Nova Scotia

New air travel restrictions worry Maritime sectors reliant on foreign workers

Maritime farmers and seafood processors who rely on temporary foreign workers are scrambling to understand how they will be impacted by new international air travel restrictions imposed to stop the spread of COVID-19.

'Everything was coming together good for us to have our workers in on time and then all hell broke loose'

While announcing new air travel restrictions last week, Prime Minister Justin Trudeau told Canadians that 'now is just not the time to be flying.' (Eric Foss/CBC)

Maritime farmers and seafood processors who rely on temporary foreign workers are scrambling to understand how they will be impacted by new international air travel restrictions imposed to stop the spread of COVID-19.

Ottawa is temporarily stopping commercial flights from Mexico and the Caribbean, and closing Halifax and Moncton airports to international charter flights as part of measures to deal with new variants.

"That announcement on Friday kind of took us by surprise," said Osborne Burke, manager of Victoria Co-operative Fisheries, a lobster and crab processor in northern Cape Breton.

Like so many processors in the region, Burke's co-op depends on workers from Mexico.

"Everything was coming together good for us to have our workers in on time, and then all hell broke loose," he told CBC News. "We don't know what we're going to do right now."

Osborne Burke is the manager of Victoria Co-operative Fisheries, a lobster and crab processor in New Haven, N.S. (Mark Crosby/CBC)

The industry estimates about 2,500 temporary foreign workers are employed seasonally in Maritime seafood plants.

Burke and others in the industry told CBC News they understand the need for precautionary steps, but they are not clear how those measures will affect the arrival of foreign workers, who are deemed essential workers by Canada.

"What is [the government's] position in relation to flights coming in for temporary foreign workers? Does that mean they're still going to allow those airlines to bring in regular commercial flights for temporary foreign workers, or does it mean that we, as industry, now all have to go and charter flights?" he said.

"And can we land in Halifax or Moncton? On the face of it, the answer is no."

Transport Canada was unable to offer clarity Monday, but a spokesperson told CBC News the department would explain on Tuesday.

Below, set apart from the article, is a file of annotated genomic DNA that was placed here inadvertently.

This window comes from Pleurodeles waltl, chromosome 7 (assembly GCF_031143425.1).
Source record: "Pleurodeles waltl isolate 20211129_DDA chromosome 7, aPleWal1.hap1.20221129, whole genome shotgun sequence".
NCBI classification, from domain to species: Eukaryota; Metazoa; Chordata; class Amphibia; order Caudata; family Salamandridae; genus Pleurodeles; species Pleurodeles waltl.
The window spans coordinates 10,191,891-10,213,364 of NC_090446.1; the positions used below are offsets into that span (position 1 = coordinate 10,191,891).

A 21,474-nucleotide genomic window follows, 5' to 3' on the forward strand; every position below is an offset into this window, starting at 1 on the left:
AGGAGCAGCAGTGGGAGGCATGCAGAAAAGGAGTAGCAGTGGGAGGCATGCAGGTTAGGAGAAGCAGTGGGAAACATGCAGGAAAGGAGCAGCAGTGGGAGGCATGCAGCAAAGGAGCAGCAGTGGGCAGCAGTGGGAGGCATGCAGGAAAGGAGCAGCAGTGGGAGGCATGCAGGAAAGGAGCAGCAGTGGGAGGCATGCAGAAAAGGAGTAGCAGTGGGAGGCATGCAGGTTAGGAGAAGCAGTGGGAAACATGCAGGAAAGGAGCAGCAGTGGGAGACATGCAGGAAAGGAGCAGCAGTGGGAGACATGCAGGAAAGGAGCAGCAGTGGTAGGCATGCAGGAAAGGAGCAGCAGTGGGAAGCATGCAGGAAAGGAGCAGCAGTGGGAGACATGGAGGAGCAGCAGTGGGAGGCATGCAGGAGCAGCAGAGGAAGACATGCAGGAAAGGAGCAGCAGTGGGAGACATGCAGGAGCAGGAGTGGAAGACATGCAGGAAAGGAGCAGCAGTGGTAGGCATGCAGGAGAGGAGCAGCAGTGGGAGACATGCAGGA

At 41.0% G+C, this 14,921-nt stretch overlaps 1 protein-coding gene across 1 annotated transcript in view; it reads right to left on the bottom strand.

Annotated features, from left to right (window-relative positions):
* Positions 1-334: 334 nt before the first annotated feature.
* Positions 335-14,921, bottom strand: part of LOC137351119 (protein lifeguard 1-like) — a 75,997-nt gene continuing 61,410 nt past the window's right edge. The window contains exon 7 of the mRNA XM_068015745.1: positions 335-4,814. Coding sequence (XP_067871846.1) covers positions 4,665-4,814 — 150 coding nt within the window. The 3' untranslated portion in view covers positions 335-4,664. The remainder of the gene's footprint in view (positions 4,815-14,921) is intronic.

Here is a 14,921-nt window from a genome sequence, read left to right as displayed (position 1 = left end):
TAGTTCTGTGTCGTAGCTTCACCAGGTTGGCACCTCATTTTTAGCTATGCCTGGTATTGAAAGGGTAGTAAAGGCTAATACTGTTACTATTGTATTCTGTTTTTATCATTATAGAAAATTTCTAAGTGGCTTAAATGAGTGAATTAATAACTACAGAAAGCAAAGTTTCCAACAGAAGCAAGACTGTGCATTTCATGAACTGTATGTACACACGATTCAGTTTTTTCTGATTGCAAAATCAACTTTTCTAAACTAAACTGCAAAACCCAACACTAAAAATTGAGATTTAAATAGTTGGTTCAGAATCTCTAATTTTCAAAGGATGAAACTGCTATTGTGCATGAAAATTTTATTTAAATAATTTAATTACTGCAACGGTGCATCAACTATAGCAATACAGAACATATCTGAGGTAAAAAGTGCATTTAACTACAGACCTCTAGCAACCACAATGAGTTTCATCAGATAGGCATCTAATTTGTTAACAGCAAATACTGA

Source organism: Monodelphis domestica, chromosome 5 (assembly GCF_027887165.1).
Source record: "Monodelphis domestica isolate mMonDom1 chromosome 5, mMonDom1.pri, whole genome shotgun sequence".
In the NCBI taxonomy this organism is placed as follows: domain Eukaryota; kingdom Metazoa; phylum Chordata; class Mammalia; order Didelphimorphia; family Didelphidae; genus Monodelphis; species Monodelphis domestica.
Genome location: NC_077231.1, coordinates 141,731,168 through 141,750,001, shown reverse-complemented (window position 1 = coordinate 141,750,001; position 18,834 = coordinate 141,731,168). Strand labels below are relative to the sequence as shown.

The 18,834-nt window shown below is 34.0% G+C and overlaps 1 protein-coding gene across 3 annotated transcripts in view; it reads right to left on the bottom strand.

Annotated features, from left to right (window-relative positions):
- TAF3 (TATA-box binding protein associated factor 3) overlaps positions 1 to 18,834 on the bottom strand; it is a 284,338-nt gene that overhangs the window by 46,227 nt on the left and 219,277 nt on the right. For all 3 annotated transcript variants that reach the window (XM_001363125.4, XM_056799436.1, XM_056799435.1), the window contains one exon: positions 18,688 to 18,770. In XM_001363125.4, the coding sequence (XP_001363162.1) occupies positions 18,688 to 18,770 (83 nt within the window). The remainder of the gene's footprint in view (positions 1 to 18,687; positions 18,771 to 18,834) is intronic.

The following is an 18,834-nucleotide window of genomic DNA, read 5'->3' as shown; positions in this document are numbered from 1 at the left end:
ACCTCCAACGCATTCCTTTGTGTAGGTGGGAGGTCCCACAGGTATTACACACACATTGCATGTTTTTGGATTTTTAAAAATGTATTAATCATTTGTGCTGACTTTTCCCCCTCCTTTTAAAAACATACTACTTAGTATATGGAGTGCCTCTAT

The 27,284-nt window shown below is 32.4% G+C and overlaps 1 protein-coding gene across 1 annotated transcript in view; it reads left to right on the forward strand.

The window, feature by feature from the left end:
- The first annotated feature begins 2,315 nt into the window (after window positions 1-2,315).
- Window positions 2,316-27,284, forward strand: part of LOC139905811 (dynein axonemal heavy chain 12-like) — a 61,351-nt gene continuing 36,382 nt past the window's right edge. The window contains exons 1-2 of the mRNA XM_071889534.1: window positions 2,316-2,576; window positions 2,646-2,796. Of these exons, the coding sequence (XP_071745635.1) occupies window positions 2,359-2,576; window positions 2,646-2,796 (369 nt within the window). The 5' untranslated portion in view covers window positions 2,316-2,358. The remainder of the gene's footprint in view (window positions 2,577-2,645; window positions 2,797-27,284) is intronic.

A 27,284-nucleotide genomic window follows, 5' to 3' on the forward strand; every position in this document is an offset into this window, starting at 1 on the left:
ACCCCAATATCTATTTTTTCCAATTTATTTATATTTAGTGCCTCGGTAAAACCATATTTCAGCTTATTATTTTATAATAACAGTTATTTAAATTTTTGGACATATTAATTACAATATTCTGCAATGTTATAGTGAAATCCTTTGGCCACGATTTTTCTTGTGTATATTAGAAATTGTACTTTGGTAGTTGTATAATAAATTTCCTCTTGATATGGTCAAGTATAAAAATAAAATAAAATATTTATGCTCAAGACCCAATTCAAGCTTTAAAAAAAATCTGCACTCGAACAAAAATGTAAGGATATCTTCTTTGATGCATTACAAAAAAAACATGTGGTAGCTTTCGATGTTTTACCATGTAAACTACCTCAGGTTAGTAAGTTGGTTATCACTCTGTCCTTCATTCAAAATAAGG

"It looks like we need a bit more time to verify the information," Sau Sau Liu said in an email.

Industry hopeful

Nat Richard, executive director of the Moncton-based Lobsters Processors Association, said the loss of commercial flights from Mexico and the Caribbean will make it more expensive to bring in foreign workers.

The new requirement for a COVID-19 test 72 hours before departure for Canada — and quarantining — is another complication, but federal officials have offered assurances that charter flights with temporary foreign workers will be permitted, he said.

Transport Canada was unable to offer clarity on whether temporary foreign workers will be allowed to fly into Halifax and Moncton. (File Photo)

"It's not the end of the world. It's not ideal, but we understand that these are pretty unprecedented circumstances," Richard said. "Our understanding is that if indeed we're allowed to proceed with charters, it's very likely that Halifax, potentially Moncton as well, might be allowed. But again ... we're seeking clarification on that right now."

Farm sector in same boat

The same issue is facing the agricultural sector.

In Nova Scotia alone, about 1,500 temporary foreign workers are brought in each year to plant, tend and harvest crops. Greenhouse workers have already started to arrive.

Alan Melvin farms cauliflower, spinach, green onions and other vegetables in the Canning area of Nova Scotia's Annapolis Valley.

He said there are a number of unanswered questions from the federal government's announcement.

"We're hoping that in the near term that the government can sort out the logistics of that and help us through it to make sure we get our workforce here for the year," he said.

About the Author

Paul Withers

Reporter

Paul Withers is an award-winning journalist whose career started in the 1970s as a cartoonist. He has been covering Nova Scotia politics for more than 20 years.

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